There are many sources that are easily accessible for helping parents raise their children without violence and the effects of violence. I am not claiming to have all the right answers. I do know that if there is one thing everyone as a collective society should agree on, it should be that we need to stop spanking our children.



Your Children and Addiction (Part 2)



Continued from

If you have not read the first part of this post, it may not make as much sense. Please click the link above to read Part 1.

A word from Kris John (my mother)
This is the first in a series of attachments from a parent, to Dustin’s blog to help parents, grandparents, Uncles, Aunts, whoever wants to know and see what might be going on in their child’s life. This is one smart guy we have raised. I don’t know where he has learned all of these devious tricks to get himself heroin every day.

It makes sense to use your senses! (use your best judgment)

A word from my mother: “I don’t know why we didn’t see the sign’s? I don’t know if we were just too busy with life to notice that our youngest son was swirling down into a hurricane that was sucking the life breath from him. He was losing weight, he was gone away from home a lot, he says he is with his friends…but we were very busy with our own lives, just trying to survive…to pay our bills, to keep a roof over our heads, to keep food on the table. Why didn’t we see the signs before it were almost too late?”

The closer your relationship is with your child, the better. If you aren’t giving your children hugs and kisses; embracing them often, how do you know if they smell of alcohol or marijuana? Hug them often. Pay attention to their smell. Smell their clothing and their bedrooms for strange odors. I’m not recommending you run around the house like a hound dog trying to find a strange scent. Well, I guess you can if no one is home but you don’t need to walk on all fours. If you do want to be on all fours, maybe have your children read this post instead.

mC07g0qMy father was always awkward with hugging me and my siblings. I wish he would have hugged me more. He passed away before I asked him why it was so weird for him to hug his children. I know without a doubt he loved each one of us, but something deep down bothered my father when embracing others. Hugs were rare and quickly given when done. My last opportunity I had to embrace my father was last October. As my father laid on his death-bed, the evening before he passed away, I still felt the awkward vibe between us when I leaned over the bed to embrace him.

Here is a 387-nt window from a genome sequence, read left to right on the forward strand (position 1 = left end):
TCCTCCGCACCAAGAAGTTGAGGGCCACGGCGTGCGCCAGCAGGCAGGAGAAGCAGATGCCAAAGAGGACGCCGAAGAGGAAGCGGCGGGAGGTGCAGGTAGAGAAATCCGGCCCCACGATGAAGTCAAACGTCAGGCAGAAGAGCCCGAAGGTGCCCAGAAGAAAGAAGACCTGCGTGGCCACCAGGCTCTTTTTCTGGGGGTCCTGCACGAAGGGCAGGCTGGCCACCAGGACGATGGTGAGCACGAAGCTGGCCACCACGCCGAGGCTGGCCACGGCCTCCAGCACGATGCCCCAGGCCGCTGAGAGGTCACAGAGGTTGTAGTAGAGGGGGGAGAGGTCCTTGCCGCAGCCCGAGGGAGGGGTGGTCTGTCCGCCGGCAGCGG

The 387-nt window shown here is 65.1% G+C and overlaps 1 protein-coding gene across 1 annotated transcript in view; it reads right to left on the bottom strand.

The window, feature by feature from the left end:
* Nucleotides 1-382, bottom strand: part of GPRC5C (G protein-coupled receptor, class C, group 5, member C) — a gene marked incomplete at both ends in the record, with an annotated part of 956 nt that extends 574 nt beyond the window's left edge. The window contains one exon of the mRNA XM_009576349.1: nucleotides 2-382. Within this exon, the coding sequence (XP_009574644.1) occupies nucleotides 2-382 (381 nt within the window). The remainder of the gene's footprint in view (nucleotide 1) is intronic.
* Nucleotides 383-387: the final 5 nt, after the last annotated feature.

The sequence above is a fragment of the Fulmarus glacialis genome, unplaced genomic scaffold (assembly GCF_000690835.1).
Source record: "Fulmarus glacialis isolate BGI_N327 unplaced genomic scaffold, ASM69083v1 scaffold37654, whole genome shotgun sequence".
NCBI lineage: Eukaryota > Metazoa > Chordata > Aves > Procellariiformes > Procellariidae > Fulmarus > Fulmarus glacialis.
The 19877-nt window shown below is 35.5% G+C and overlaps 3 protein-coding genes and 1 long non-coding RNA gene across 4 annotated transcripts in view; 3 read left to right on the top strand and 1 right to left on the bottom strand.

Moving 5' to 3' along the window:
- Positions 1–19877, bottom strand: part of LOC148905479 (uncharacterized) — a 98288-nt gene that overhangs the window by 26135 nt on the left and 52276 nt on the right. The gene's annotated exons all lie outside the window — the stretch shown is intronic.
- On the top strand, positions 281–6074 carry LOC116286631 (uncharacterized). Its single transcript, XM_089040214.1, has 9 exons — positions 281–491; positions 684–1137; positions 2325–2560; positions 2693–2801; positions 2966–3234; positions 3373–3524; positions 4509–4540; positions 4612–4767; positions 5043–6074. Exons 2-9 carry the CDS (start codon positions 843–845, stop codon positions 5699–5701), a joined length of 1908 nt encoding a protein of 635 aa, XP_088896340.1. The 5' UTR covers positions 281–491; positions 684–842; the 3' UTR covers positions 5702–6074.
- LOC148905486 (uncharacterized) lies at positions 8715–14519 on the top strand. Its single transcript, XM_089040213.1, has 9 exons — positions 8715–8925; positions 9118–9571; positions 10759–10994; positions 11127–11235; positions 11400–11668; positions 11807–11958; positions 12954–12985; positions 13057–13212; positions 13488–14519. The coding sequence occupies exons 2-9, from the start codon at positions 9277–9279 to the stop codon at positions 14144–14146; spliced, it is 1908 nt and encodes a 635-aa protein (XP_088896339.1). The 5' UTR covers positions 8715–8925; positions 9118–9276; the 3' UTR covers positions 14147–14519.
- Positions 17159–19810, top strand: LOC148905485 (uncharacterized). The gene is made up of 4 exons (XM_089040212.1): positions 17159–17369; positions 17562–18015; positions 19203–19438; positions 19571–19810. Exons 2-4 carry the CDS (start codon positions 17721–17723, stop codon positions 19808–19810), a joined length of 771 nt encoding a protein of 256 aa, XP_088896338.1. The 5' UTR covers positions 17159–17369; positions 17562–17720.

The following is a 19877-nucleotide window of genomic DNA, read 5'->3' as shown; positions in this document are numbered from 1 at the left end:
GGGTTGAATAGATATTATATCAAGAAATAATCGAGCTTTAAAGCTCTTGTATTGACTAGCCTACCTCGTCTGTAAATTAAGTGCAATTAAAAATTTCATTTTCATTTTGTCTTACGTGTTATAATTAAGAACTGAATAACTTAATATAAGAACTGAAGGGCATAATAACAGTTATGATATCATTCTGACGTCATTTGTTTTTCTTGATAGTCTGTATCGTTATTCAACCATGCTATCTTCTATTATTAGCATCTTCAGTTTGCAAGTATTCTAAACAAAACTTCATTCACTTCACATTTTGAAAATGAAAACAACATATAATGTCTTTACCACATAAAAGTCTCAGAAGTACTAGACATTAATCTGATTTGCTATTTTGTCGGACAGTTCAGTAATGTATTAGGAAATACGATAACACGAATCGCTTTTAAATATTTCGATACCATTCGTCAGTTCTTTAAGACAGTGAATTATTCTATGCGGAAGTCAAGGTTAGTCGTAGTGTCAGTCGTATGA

If you are paying close enough attention, you will pick up different vibes from your children. Listen for any changes in their long-term happiness or over-all mood. You know your kid better than anyone so you know when you hear something that doesn’t sound right. Only you will know if your child is just having a bad day or if something more sinister is going on. Staying involved and listening closely to what they talk about is very important. If you are hearing them talk about a different set friends that are unfamiliar to the family, be concerned. When I wanted to go do drugs with one of my addict friends, I would lie about who I was going with. If you catch your child lying about who they have been with, obviously be concerned. It doesn’t necessarily mean drugs, but they are lying for some reason. If your bond with your child/children is weak or disconnected, there is no way for you to know what is going on in your children’s life. Also, a disconnection or an unhealthy bond may be the cause of your child’s need for outside comfort and contentment.

Many times I would go into the bathroom (when I lived with my parents) and do drugs. I was in the bathroom way too often. My father noticed this and questioned me about it. I lied and said I wasn’t doing drugs. If they are using the bathroom or isolating in their bedroom more than usual, be concerned. Strange noises coming from their room Ex. lighter flicker, excessive sniffing, odd banging or tapping sounds; any noises that are out of the ordinary. If your gut tells you something is up, it probably is!

It is difficult to draw the line between being a caring, loving, nosy parent and flat-out invading your child’s privacy. It is my belief that children should indeed have their own privacy. I also believe that line shouldn’t be crossed. A child’s personal diary or journal should not be carelessly flipped through but I do believe in carefully checking all 27 pockets of their pants before throwing them into the washer.

mq2BfeoMany times I would put drugs and drug paraphernalia in the pockets of my clothing; especially the tiny little 5th pocket sewn into the larger front pocket of my jeans. My parents found many left-over treasures in my dirty laundry. If you find something of this nature in your children’s clothing, hopefully it doesn’t mean they are farther along in their addiction. In the beginning stage of my addiction, I was accurate. I was precise. I was careful. I never left any evidence. As time wore on, my addiction began trumping my accuracy measures and I started becoming sloppy and careless. My order became disorder. That is when my parents started finding my misplaced trinkets.